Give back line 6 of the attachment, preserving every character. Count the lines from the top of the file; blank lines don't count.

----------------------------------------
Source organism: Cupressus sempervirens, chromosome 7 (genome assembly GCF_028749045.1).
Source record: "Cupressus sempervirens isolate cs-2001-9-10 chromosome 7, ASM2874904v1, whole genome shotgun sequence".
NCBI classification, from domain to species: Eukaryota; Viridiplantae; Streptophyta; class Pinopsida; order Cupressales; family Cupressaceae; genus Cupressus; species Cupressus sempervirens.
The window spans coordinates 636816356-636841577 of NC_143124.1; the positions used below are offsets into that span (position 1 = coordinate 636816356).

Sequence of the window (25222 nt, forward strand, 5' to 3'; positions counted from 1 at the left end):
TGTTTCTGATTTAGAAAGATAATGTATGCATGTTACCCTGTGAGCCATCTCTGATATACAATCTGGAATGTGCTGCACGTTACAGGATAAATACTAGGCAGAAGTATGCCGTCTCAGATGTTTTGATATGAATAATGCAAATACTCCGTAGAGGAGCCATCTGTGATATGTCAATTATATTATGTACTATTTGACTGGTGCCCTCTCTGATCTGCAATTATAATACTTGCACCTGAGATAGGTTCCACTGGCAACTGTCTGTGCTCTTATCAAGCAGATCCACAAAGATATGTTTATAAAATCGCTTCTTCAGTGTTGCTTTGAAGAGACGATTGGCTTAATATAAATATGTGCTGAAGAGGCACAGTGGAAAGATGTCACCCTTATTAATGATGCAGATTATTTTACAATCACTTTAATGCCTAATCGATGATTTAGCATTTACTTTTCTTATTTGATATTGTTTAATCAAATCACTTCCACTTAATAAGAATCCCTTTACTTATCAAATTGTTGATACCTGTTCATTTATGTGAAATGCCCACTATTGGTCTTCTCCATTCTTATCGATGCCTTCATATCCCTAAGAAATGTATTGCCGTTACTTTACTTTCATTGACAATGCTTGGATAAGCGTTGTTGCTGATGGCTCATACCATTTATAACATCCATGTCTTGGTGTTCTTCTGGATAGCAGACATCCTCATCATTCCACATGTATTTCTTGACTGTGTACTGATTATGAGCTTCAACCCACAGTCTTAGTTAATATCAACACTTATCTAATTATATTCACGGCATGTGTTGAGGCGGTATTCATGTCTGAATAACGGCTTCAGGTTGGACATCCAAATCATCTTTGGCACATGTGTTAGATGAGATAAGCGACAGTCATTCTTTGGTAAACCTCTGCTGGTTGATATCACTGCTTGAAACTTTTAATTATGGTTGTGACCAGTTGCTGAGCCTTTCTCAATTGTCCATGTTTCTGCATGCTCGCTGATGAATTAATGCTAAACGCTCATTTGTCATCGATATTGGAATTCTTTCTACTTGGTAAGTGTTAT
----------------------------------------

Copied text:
TGTTTCTGATTTAGAAAGATAATGTATGCATGTTACCCTGTGAGCCATCTCTGATATACAATCTGGAATGTGCTGCACGTTACAGGATAAATACTAGGCAGAAGTATGCCGTCTCAGATGTTTTGATATGAATAATGCAAATACTCCGTAGAGGAGCCATCTGTGATATGTCAATTATATTATGTACTATTTGACTGGTGCCCTCTCTGATCTGCAATTATAATACTTGCACCTGAGATAGGTTCCACTGGCAACTGTCTGTGCTCTTATCAAGCAGATCCACAAAGATATGTTTATAAAATCGCTTCTTCAGTGTTGCTTTGAAGAGACGATTGGCTTAATATAAATATGTGCTGAAGAGGCACAGTGGAAAGATGTCACCCTTATTAATGATGCAGATTATTTTACAATCACTTTAATGCCTAATCGATGATTTAGCATTTACTTTTCTTATTTGATATTGTTTAATCAAATCACTTCCACTTAATAAGAATCCCTTTACTTATCAAATTGTTGATACCTGTTCATTTATGTGAAATGCCCACTATTGGTCTTCTCCATTCTTATCGATGCCTTCATATCCCTAAGAAATGTATTGCCGTTACTTTACTTTCATTGACAATGCTTGGATAAGCGTTGTTGCTGATGGCTCATACCATTTATAACATCCATGTCTTGGTGTTCTTCTGGATAGCAGACATCCTCATCATTCCACATGTATTTCTTGACTGTGTACTGATTATGAGCTTCAACCCACAGTCTTAGTTAATATCAACACTTATCTAATTATATTCACGGCATGTGTTGAGGCGGTATTCATGTCTGAATAACGGCTTCAGGTTGGACATCCAAATCATCTTTGGCACATGTGTTAGATGAGATAAGCGACAGTCATTCTTTGGTAAACCTCTGCTGGTTGATATCACTGCTTGAAACTTTTAATTATGGTTGTGACCAGTTGCTGAGCCTTTCTCAATTGTCCATGTTTCTGCATGCTCGCTGATGAATTAATGCTAAACGCTCATTTGTCATCGATATTGGAATTCTTTCTACTTGGTAAGTGTTAT